A seven-year-old girl has died in her home when security forces opened fire in Myanmar’s second city Mandalay – the youngest victim so far in a crackdown against opposition to last month’s military coup.
The ruling junta accused pro-democracy protesters of arson and violence during the weeks of unrest and said it would use the least force possible to quell the daily demonstrations.
Junta spokesman Zaw Min Tun said 164 protesters had been killed in total and he expressed sadness at the deaths.
The Assistance Association for Political Prisoners (AAPP) activist group says at least 261 people have been killed in the security forces’ crackdown.
“They are also our citizens,” Zaw Min Tun told a news conference in the capital Naypyitaw, a day after the European Union and the United States imposed more sanctions on groups or individuals linked to the February 1 coup that ousted Aung San Suu Kyi’s elected government.
Staff at a Mandalay funeral service told Reuters that a seven-year-old girl had died of bullet wounds in Chan Mya Thazi township on Tuesday.
Soldiers shot at her father but hit the girl who was sitting on his lap inside their home, her sister told Myanmar Now media outlet.
Two men were also killed in the township, it said.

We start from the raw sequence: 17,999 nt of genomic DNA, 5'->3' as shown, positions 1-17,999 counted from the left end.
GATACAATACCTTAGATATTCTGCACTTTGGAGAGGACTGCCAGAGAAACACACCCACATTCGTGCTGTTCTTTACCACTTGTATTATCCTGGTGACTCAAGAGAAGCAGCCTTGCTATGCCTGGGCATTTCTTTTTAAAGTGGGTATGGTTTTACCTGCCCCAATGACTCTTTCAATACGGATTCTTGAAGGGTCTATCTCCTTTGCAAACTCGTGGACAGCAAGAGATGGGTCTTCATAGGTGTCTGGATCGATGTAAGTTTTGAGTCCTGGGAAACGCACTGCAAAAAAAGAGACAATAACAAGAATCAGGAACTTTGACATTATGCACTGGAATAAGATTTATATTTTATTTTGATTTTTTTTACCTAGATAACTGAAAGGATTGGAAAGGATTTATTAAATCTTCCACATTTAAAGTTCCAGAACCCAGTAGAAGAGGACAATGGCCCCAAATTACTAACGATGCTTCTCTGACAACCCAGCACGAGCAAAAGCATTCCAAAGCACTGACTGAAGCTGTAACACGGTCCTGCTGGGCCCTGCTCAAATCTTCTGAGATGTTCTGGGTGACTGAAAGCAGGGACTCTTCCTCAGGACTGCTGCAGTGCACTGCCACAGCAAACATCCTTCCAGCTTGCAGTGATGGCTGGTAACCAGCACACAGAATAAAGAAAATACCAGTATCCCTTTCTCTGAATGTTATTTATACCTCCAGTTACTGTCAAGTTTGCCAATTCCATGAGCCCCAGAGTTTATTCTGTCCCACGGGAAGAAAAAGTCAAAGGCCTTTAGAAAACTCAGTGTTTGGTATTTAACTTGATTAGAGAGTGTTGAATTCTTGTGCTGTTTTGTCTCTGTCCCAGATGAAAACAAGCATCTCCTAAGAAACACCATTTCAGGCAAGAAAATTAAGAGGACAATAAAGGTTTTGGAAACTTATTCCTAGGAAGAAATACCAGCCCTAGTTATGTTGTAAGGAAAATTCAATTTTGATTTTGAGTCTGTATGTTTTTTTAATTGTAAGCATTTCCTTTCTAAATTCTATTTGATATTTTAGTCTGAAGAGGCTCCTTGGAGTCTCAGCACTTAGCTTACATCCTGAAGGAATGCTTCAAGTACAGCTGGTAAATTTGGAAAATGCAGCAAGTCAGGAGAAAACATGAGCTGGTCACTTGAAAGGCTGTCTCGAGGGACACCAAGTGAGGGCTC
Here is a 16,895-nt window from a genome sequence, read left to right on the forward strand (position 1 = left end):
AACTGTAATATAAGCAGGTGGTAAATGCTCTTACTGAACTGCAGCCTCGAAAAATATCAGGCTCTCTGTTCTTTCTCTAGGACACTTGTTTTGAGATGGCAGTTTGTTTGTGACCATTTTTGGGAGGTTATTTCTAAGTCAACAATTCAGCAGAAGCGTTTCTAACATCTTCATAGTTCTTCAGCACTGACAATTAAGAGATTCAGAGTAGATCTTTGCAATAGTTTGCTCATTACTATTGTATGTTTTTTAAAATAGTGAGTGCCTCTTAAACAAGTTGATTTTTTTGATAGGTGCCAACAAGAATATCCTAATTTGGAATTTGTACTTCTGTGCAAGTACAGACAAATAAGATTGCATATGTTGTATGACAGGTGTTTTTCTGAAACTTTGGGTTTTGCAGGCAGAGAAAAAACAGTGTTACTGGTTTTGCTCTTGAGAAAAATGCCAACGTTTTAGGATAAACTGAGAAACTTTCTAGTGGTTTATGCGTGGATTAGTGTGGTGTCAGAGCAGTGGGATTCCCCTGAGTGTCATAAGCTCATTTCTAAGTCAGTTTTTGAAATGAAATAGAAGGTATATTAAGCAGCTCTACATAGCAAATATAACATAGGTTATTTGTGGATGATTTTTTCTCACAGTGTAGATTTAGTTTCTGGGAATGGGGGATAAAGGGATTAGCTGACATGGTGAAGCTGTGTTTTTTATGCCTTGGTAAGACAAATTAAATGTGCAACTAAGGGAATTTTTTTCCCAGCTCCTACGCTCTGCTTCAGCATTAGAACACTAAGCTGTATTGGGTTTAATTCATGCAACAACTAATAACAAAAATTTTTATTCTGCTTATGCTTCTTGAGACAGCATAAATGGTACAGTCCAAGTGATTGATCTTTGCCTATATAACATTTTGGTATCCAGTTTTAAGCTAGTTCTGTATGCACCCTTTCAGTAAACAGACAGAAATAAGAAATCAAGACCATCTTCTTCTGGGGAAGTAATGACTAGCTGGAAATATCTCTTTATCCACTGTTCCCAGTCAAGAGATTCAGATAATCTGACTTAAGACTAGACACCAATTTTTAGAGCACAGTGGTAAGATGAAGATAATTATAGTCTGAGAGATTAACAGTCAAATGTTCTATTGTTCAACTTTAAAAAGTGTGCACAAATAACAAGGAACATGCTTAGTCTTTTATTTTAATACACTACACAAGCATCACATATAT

The military had no immediate comment on the incident.
As night fell, candle-lit vigils were held in the commercial capital Yangon and other cities.
The junta has faced international condemnation for staging the coup that halted Myanmar’s slow transition to democracy and for its lethal suppression of the protests that followed.
It has tried to justify the takeover by saying a November 8 election won by Suu Kyi’s National League for Democracy (NLD) was fraudulent – an accusation the electoral commission has rejected.
Military leaders have promised a new election but have not set a date and have declared a state of emergency.
The junta’s Zaw Min Tun blamed the bloodshed on the protesters and said nine members of the security forces had been also killed.
“Can we call these peaceful protesters?” he said, while showing a video of factories on fire.
“Which country or organisation would regard this violence as peaceful?”
He said strikes and hospitals not fully operating had caused deaths, including from COVID-19, calling them “undutiful and unethical”.
The spokesman also accused media of “fake news” and fanning unrest and said reporters could be prosecuted if they were in contact with the CRPH, as the remnants of Ms Suu Kyi’s government is known.
The military has declared the CRPH an illegal organisation and said membership is punishable by death.
In the more than three-hour news conference, he gave granular details on how the NLD had created hundreds or even thousands of extra ballots in numerous townships by inventing voters, including in Ms Suu Kyi’s own constituency.
Videos showed people saying they were paid by NLD representatives.
The NLD has denied making any attempt to rig the election.
Also shown was video testimony of former Yangon chief minister Phyo Min Thein saying he visited Ms Suu Kyi multiple times and gave her money “whenever needed”.
Ms Suu Kyi, who won the Nobel Peace Prize in 1991 for her campaign to bring democratic civilian rule to Myanmar, has been in detention since the coup and faces charges that her lawyer says have been cooked up to discredit her.